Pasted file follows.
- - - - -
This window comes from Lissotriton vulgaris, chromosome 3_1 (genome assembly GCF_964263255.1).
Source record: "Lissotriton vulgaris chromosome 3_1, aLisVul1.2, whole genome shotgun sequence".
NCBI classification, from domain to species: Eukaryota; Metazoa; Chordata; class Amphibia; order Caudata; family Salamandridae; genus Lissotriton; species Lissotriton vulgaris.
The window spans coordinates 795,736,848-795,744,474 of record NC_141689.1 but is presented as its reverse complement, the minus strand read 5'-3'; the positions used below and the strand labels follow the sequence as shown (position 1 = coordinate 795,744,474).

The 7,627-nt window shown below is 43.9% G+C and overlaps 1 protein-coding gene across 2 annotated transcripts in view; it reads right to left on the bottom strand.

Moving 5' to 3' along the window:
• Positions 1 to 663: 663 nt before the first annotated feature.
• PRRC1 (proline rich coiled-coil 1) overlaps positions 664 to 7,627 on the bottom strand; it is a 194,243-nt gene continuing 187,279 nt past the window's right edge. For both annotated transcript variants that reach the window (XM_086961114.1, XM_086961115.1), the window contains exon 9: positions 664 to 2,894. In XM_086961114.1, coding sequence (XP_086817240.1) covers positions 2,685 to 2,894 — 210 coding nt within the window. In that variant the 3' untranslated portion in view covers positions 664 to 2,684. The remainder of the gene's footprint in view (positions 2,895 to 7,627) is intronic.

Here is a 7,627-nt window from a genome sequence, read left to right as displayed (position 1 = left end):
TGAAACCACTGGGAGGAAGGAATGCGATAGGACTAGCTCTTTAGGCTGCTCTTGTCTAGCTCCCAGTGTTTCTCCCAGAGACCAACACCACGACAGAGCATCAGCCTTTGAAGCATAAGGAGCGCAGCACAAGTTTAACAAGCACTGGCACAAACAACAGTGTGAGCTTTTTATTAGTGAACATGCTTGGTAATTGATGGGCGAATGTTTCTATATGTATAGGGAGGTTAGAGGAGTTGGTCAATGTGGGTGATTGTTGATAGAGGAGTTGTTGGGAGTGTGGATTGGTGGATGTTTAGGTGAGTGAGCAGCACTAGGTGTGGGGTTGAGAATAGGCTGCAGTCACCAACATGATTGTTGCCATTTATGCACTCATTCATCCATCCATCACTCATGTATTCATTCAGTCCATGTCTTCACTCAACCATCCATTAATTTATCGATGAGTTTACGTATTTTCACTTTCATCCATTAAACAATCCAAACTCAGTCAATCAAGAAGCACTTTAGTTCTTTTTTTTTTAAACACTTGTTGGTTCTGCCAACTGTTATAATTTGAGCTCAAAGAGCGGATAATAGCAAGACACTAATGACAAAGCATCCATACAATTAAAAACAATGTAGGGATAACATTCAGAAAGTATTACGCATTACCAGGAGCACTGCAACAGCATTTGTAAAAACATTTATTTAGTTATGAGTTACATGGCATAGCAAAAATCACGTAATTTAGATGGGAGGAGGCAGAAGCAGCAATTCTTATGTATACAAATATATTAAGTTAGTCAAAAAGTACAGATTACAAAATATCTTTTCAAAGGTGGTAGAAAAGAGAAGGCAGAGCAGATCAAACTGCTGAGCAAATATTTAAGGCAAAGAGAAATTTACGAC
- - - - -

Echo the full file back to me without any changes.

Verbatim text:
This window comes from Lissotriton vulgaris, chromosome 3_1 (genome assembly GCF_964263255.1).
Source record: "Lissotriton vulgaris chromosome 3_1, aLisVul1.2, whole genome shotgun sequence".
NCBI classification, from domain to species: Eukaryota; Metazoa; Chordata; class Amphibia; order Caudata; family Salamandridae; genus Lissotriton; species Lissotriton vulgaris.
The window spans coordinates 795,736,848-795,744,474 of record NC_141689.1 but is presented as its reverse complement, the minus strand read 5'-3'; the positions used below and the strand labels follow the sequence as shown (position 1 = coordinate 795,744,474).

The 7,627-nt window shown below is 43.9% G+C and overlaps 1 protein-coding gene across 2 annotated transcripts in view; it reads right to left on the bottom strand.

Moving 5' to 3' along the window:
• Positions 1 to 663: 663 nt before the first annotated feature.
• PRRC1 (proline rich coiled-coil 1) overlaps positions 664 to 7,627 on the bottom strand; it is a 194,243-nt gene continuing 187,279 nt past the window's right edge. For both annotated transcript variants that reach the window (XM_086961114.1, XM_086961115.1), the window contains exon 9: positions 664 to 2,894. In XM_086961114.1, coding sequence (XP_086817240.1) covers positions 2,685 to 2,894 — 210 coding nt within the window. In that variant the 3' untranslated portion in view covers positions 664 to 2,684. The remainder of the gene's footprint in view (positions 2,895 to 7,627) is intronic.

Here is a 7,627-nt window from a genome sequence, read left to right as displayed (position 1 = left end):
TGAAACCACTGGGAGGAAGGAATGCGATAGGACTAGCTCTTTAGGCTGCTCTTGTCTAGCTCCCAGTGTTTCTCCCAGAGACCAACACCACGACAGAGCATCAGCCTTTGAAGCATAAGGAGCGCAGCACAAGTTTAACAAGCACTGGCACAAACAACAGTGTGAGCTTTTTATTAGTGAACATGCTTGGTAATTGATGGGCGAATGTTTCTATATGTATAGGGAGGTTAGAGGAGTTGGTCAATGTGGGTGATTGTTGATAGAGGAGTTGTTGGGAGTGTGGATTGGTGGATGTTTAGGTGAGTGAGCAGCACTAGGTGTGGGGTTGAGAATAGGCTGCAGTCACCAACATGATTGTTGCCATTTATGCACTCATTCATCCATCCATCACTCATGTATTCATTCAGTCCATGTCTTCACTCAACCATCCATTAATTTATCGATGAGTTTACGTATTTTCACTTTCATCCATTAAACAATCCAAACTCAGTCAATCAAGAAGCACTTTAGTTCTTTTTTTTTTAAACACTTGTTGGTTCTGCCAACTGTTATAATTTGAGCTCAAAGAGCGGATAATAGCAAGACACTAATGACAAAGCATCCATACAATTAAAAACAATGTAGGGATAACATTCAGAAAGTATTACGCATTACCAGGAGCACTGCAACAGCATTTGTAAAAACATTTATTTAGTTATGAGTTACATGGCATAGCAAAAATCACGTAATTTAGATGGGAGGAGGCAGAAGCAGCAATTCTTATGTATACAAATATATTAAGTTAGTCAAAAAGTACAGATTACAAAATATCTTTTCAAAGGTGGTAGAAAAGAGAAGGCAGAGCAGATCAAACTGCTGAGCAAATATTTAAGGCAAAGAGAAATTTACGAC